Hopkins researchers identify key pathway in colon cancer Scientists hope discovery will lead to drugs to target chemicals causing disease


Scientists at the Johns Hopkins Oncology Center and colleagues in the Netherlands say they have identified one of the key chemical pathways behind the development of colon cancer, the second leading cancer killer in the United States.

The researchers say the pathway is the "initiating event" in a long series of changes that cause cells to grow out of control, forming pre-cancerous polyps and finally malignant tumors.

Besides giving scientists a better understanding of how the cancers develop, the scientists hope the discovery will lead to long-sought drugs that would specifically target the chemicals that give rise to cancer. These would be preferable to current drugs, which are hard to tolerate because they destroy healthy cells along with unhealthy ones.

"In a sense, this is a defining pathway that is important in the early stages of colon cancer," said Dr. Curtis C. Harris, who heads the laboratory of human carcinogenesis at the National Cancer Institute in Bethesda. "There are still missing pieces of the pathway, but now they and others know where to search."

Each year, about 130,000 cases of colon cancer are diagnosed in the United States, making it the fourth most common cancer behind prostate, breast and lung. It trails only lung cancer in lethality, killing 55,000 people each year.

The new finding, reported in this week's edition of the journal Science, builds upon the 1991 discovery by scientists at Hopkins and the University of Utah of the APC tumor suppressor gene, a built-in mechanism for quashing tumors before they spiral out of control. People who inherit defective copies or acquire mutations during their lifetimes run a high cancer risk.

Better understanding

Until now, however, scientists lacked a good understanding of how the mutations led to cancer.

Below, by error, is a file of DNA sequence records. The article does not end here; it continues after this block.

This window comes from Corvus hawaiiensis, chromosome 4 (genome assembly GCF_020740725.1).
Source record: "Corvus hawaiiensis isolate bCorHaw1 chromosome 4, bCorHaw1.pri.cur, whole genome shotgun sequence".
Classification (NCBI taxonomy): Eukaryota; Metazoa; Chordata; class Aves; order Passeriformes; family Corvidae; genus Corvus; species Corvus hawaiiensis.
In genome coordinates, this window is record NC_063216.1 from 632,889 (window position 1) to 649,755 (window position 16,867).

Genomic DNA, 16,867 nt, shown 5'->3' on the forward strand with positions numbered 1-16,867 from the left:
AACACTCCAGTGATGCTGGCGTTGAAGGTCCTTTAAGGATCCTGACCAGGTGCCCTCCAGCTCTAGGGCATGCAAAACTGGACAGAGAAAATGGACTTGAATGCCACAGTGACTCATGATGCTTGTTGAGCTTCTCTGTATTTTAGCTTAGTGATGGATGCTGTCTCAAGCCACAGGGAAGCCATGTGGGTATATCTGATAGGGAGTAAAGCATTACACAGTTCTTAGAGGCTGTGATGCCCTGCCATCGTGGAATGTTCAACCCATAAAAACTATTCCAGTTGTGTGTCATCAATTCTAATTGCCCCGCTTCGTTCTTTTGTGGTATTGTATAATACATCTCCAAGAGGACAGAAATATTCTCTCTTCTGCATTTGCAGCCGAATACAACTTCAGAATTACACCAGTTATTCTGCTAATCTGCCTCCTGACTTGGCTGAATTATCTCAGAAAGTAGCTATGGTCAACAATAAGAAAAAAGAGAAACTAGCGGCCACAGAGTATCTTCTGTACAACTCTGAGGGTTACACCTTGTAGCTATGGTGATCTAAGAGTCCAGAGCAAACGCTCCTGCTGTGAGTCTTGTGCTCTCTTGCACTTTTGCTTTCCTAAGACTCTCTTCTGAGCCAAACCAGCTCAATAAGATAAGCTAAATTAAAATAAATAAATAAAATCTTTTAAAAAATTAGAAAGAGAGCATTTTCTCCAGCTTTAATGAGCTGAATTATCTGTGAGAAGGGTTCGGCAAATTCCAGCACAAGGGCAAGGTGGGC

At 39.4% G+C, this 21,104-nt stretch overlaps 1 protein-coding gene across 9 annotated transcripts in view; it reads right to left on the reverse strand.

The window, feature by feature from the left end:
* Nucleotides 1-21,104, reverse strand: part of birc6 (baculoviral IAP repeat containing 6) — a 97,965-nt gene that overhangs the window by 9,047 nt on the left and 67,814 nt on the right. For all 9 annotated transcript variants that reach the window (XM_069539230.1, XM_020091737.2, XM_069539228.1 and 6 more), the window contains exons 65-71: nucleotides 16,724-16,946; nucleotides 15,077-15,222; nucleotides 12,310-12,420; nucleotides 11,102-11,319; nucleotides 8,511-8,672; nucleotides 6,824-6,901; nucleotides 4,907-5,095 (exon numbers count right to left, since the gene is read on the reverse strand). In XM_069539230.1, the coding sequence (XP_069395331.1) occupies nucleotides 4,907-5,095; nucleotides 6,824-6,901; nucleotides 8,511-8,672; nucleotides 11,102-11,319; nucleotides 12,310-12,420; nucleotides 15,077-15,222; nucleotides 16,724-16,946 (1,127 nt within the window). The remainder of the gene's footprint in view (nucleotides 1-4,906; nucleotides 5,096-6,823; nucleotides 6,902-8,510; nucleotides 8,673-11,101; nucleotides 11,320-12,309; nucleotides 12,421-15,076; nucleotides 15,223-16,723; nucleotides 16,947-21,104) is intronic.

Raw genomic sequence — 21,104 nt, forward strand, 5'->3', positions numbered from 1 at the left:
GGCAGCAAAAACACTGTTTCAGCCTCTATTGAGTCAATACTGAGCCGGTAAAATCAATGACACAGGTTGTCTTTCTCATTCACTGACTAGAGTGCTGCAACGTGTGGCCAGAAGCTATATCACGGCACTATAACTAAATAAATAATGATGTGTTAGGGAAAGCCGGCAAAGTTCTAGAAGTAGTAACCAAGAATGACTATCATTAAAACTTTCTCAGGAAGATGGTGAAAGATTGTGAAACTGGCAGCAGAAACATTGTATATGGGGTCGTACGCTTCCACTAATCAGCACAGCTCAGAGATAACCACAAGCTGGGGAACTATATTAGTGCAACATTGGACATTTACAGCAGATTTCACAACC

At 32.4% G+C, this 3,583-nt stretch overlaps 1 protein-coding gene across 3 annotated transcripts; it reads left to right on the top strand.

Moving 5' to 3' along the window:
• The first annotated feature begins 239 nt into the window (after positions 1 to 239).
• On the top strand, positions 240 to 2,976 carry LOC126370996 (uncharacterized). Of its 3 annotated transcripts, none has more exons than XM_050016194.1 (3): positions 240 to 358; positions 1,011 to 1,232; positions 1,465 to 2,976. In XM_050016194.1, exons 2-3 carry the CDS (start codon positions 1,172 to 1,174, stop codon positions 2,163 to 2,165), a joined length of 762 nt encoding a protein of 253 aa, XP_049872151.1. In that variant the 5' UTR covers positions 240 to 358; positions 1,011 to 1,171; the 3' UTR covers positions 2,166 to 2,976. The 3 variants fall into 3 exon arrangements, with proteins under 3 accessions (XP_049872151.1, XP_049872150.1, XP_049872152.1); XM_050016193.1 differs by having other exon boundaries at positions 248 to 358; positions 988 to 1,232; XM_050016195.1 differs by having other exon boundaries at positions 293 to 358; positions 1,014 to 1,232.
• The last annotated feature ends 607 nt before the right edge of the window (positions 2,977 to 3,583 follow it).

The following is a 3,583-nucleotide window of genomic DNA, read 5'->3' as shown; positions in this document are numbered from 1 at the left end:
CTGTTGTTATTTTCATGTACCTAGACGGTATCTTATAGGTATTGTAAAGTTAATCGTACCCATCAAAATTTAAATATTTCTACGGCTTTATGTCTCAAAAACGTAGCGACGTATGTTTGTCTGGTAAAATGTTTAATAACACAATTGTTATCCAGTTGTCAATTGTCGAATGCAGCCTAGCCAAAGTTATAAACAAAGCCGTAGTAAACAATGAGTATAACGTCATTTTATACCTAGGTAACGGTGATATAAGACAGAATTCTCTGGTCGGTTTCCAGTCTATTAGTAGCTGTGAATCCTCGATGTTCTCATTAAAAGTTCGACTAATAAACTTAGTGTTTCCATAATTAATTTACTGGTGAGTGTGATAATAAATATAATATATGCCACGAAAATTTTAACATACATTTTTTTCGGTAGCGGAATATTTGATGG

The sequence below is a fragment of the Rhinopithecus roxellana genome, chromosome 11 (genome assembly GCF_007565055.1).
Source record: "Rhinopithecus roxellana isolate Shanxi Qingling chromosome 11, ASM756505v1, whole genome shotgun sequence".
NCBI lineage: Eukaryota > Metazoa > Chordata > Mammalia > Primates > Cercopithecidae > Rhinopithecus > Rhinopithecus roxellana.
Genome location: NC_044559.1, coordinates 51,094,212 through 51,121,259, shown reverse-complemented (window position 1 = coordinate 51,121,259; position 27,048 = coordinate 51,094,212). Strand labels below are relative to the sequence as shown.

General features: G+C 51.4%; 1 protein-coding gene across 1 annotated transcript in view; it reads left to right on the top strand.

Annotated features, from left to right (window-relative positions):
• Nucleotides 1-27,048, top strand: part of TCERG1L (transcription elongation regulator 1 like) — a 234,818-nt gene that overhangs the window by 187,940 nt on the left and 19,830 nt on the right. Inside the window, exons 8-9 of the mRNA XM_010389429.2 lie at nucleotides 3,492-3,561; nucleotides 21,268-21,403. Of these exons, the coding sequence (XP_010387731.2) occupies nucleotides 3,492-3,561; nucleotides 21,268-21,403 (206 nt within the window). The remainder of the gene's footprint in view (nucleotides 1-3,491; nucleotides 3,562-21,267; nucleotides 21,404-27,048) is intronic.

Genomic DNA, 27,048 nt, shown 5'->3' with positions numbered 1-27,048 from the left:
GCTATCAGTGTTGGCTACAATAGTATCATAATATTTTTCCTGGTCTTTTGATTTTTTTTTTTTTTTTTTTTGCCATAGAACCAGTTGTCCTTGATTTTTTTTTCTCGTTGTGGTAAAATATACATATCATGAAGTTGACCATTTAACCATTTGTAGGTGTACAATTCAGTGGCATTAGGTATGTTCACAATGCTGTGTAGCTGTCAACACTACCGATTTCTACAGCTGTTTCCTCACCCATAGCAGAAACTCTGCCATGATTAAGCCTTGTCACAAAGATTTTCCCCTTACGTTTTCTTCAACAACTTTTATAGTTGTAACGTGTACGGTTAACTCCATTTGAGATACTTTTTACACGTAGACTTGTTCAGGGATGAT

After studying hundreds of colon tumors, researchers at Hopkins and University Hospital in Utrecht recognized that the healthy APC gene works by "turning down" two other genes that produce harmful chemicals, the B-catenin and Tcf proteins. These proteins, when produced in abnormally large quantities, interfere with mechanisms that tell a cell when to reproduce and when to die.

A tumor is a proliferation of cells that, simply put, do not know when to die.

Dr. Kenneth Kinzler, lead author of the report, said 85 percent of colon cancers are triggered by defective APC genes. A smaller fraction are triggered by mutant genes that produce B-catenin. In either case, tumors develop because the normal process of "programmed cell death" is turned off.

"From the basic science point of view, we now have a good feel for how the major tumor suppressor gene for colon cancer operates," Kinzler said. "In the future, it provides a target for the development of drugs for the treatment of colon cancer."

One of the chief goals of cancer research is the development of "rational drugs" that attack the specific chemicals responsible for cancer. In theory, they would be more effective and cause fewer side effects than drugs now used in cancer chemotherapy.

There aren't any rational cancer drugs now in use, although many are being investigated. Harris noted that drugs generally take 10 to 20 years to develop and that there is no reason to believe that drugs based on a new strategy of cancer control should arrive any faster.

"As we better understand the processes, we will be able to focus our attention and energies and hopefully drugs on specific parts of these pathways and on specific gene products," Harris said.

"This is a very stellar group of cancer researchers," he said of the Hopkins group led by Kinzler and Dr. Bert Vogelstein. "They are putting one block at a time into our current understanding of how cancer is formed."

For more than a decade, the Hopkins team has unraveled the process by which colon tumors are triggered by a series of gene mutations in a single cell. "It probably takes seven to 10 mutations for colon cancer to develop," Kinzler said. "These are the earliest, the initiating mutations."

In another article appearing in Science, a researcher from Onyx Pharmaceuticals in Richmond, Calif., said the beta-catenin process is implicated in almost a third of all cases of melanoma, a dangerous form of skin cancer.

Scientists will now want to know if the same pathway is implicated in other cancers, Harris said.

Pub Date: 3/22/97

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